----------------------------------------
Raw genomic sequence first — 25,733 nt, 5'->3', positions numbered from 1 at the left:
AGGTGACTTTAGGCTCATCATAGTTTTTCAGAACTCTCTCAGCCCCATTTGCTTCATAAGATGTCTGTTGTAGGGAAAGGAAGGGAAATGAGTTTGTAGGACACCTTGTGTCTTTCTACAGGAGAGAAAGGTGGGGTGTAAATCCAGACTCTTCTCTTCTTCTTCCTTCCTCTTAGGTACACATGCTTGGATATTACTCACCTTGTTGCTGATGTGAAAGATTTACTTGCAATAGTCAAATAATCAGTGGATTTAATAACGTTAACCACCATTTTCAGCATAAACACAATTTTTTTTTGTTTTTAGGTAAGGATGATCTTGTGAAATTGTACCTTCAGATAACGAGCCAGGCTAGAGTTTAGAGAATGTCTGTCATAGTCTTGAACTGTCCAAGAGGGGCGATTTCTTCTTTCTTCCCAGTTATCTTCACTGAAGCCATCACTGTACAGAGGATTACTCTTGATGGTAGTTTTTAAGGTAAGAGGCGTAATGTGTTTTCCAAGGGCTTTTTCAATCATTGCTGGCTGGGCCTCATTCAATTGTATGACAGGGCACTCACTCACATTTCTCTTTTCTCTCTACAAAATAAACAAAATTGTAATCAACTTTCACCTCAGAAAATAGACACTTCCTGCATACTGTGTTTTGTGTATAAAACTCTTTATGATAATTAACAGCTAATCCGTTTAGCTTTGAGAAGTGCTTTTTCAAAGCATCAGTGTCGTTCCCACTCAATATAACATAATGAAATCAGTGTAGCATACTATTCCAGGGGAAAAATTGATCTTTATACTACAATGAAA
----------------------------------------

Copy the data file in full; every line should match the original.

Raw genomic sequence first — 25,733 nt, 5'->3', positions numbered from 1 at the left:
AGGTGACTTTAGGCTCATCATAGTTTTTCAGAACTCTCTCAGCCCCATTTGCTTCATAAGATGTCTGTTGTAGGGAAAGGAAGGGAAATGAGTTTGTAGGACACCTTGTGTCTTTCTACAGGAGAGAAAGGTGGGGTGTAAATCCAGACTCTTCTCTTCTTCTTCCTTCCTCTTAGGTACACATGCTTGGATATTACTCACCTTGTTGCTGATGTGAAAGATTTACTTGCAATAGTCAAATAATCAGTGGATTTAATAACGTTAACCACCATTTTCAGCATAAACACAATTTTTTTTTGTTTTTAGGTAAGGATGATCTTGTGAAATTGTACCTTCAGATAACGAGCCAGGCTAGAGTTTAGAGAATGTCTGTCATAGTCTTGAACTGTCCAAGAGGGGCGATTTCTTCTTTCTTCCCAGTTATCTTCACTGAAGCCATCACTGTACAGAGGATTACTCTTGATGGTAGTTTTTAAGGTAAGAGGCGTAATGTGTTTTCCAAGGGCTTTTTCAATCATTGCTGGCTGGGCCTCATTCAATTGTATGACAGGGCACTCACTCACATTTCTCTTTTCTCTCTACAAAATAAACAAAATTGTAATCAACTTTCACCTCAGAAAATAGACACTTCCTGCATACTGTGTTTTGTGTATAAAACTCTTTATGATAATTAACAGCTAATCCGTTTAGCTTTGAGAAGTGCTTTTTCAAAGCATCAGTGTCGTTCCCACTCAATATAACATAATGAAATCAGTGTAGCATACTATTCCAGGGGAAAAATTGATCTTTATACTACAATGAAA